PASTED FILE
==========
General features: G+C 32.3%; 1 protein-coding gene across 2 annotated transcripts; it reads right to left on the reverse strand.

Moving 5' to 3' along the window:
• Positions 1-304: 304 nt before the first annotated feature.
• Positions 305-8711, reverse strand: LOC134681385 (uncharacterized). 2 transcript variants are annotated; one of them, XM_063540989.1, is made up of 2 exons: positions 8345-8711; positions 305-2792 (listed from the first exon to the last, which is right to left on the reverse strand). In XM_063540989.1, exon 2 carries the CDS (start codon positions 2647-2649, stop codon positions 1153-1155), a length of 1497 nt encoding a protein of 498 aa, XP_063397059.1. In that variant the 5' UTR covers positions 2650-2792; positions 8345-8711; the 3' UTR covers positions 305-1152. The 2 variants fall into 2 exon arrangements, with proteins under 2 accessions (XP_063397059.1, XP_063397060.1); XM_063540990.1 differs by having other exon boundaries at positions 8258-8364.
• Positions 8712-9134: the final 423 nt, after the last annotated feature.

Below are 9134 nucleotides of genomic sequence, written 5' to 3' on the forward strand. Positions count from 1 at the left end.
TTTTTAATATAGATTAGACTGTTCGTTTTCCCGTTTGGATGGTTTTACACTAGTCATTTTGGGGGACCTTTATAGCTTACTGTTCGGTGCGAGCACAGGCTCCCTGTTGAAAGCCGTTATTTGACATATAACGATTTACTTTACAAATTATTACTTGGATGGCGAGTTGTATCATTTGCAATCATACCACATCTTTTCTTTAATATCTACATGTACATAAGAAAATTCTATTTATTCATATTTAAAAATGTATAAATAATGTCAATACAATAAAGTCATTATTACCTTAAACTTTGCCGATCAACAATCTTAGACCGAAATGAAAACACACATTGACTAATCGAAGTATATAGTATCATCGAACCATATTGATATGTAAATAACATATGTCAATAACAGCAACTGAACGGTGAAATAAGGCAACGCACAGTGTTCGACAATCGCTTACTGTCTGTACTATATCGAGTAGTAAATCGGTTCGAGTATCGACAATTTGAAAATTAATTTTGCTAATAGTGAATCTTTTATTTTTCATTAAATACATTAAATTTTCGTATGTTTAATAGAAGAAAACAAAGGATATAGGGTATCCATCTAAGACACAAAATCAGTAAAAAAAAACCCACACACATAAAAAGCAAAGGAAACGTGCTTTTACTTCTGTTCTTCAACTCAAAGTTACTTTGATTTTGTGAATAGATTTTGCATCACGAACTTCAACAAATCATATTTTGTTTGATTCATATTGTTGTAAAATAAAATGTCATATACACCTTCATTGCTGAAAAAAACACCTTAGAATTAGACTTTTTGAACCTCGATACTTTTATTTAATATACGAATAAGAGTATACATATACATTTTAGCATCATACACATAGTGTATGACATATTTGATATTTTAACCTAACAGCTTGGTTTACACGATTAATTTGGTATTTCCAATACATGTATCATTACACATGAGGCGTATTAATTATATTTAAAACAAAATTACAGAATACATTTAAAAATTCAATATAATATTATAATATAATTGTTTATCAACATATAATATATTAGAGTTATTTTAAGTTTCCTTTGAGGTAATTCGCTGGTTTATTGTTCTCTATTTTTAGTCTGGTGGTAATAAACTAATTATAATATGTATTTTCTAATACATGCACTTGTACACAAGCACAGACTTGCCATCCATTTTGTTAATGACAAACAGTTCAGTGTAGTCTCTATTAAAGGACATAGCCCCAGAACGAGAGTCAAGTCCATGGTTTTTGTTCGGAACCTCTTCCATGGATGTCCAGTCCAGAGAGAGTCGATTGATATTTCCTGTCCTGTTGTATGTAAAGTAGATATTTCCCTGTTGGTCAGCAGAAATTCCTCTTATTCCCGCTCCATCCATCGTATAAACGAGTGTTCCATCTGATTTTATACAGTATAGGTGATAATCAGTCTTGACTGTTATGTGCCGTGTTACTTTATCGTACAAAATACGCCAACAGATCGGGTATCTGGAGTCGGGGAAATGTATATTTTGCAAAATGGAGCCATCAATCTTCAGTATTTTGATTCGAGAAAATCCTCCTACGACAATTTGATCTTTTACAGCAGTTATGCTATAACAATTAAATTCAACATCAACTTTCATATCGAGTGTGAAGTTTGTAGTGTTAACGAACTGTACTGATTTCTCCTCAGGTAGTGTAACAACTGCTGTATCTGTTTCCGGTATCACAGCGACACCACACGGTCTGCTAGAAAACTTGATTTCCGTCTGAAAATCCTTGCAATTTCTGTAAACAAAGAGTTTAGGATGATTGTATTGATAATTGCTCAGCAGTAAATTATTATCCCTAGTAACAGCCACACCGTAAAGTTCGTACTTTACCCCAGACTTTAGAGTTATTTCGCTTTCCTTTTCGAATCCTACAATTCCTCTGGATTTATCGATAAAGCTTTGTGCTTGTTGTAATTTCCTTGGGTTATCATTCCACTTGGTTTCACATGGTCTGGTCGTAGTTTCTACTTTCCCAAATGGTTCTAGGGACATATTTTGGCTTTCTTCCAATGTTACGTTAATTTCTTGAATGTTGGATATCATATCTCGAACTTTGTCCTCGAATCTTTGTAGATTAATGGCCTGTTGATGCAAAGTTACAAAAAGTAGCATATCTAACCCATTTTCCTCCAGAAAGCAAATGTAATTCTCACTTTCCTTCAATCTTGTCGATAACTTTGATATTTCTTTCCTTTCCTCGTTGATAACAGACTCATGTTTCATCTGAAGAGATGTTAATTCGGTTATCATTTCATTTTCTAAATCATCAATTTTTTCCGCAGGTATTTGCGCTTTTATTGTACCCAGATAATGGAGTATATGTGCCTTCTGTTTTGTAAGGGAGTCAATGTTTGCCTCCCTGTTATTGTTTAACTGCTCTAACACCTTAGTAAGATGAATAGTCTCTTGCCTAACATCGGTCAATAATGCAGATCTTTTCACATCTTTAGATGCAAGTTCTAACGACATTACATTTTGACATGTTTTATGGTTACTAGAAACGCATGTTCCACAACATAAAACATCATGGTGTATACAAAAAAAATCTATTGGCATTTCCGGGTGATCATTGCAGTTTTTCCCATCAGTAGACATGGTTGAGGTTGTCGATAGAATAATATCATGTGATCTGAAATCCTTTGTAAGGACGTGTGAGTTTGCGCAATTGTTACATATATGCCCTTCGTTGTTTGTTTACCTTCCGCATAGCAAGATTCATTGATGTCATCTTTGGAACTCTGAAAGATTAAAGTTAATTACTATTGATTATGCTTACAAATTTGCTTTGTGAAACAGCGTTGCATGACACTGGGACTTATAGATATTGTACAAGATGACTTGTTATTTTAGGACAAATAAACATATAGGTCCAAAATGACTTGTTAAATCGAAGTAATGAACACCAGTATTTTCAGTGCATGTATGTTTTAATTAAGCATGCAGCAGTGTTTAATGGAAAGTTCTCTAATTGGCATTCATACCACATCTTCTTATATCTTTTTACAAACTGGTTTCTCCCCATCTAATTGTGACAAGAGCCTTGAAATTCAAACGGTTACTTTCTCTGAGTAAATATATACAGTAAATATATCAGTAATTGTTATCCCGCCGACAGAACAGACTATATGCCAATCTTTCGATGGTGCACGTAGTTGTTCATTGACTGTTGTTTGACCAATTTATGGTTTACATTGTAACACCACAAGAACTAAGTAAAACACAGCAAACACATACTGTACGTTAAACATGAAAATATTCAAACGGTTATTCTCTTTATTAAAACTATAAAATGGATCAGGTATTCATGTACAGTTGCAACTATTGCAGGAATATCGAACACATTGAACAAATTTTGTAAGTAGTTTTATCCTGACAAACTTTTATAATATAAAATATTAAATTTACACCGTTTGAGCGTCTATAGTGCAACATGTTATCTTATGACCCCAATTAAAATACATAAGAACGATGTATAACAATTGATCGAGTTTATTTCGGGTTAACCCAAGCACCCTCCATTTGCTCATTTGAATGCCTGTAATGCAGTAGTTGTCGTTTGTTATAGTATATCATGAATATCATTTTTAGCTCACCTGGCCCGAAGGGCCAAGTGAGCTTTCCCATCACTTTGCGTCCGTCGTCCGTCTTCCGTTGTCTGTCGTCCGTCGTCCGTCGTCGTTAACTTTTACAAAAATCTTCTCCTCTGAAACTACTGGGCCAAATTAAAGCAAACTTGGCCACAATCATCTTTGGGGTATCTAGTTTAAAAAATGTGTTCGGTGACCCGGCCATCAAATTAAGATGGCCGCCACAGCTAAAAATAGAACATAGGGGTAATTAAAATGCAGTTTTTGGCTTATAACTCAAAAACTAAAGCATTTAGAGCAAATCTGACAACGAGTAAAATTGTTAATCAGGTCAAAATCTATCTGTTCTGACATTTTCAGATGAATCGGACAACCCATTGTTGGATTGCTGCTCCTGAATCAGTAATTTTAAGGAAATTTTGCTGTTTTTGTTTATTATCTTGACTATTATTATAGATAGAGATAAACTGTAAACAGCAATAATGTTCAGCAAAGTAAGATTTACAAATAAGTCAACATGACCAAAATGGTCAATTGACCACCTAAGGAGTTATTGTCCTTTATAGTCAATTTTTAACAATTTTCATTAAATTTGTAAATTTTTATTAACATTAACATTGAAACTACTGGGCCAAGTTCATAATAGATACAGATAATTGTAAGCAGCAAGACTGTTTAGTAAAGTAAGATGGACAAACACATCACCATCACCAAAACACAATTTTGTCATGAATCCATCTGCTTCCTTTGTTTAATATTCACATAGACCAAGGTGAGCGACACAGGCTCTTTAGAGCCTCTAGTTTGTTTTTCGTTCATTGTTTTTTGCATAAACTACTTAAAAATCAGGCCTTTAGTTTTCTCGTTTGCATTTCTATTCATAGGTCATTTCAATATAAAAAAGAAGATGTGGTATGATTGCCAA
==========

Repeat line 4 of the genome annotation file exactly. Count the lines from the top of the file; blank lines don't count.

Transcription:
• Positions 305-8711, reverse strand: LOC134681385 (uncharacterized). 2 transcript variants are annotated; one of them, XM_063540989.1, is made up of 2 exons: positions 8345-8711; positions 305-2792 (listed from the first exon to the last, which is right to left on the reverse strand). In XM_063540989.1, exon 2 carries the CDS (start codon positions 2647-2649, stop codon positions 1153-1155), a length of 1497 nt encoding a protein of 498 aa, XP_063397059.1. In that variant the 5' UTR covers positions 2650-2792; positions 8345-8711; the 3' UTR covers positions 305-1152. The 2 variants fall into 2 exon arrangements, with proteins under 2 accessions (XP_063397059.1, XP_063397060.1); XM_063540990.1 differs by having other exon boundaries at positions 8258-8364.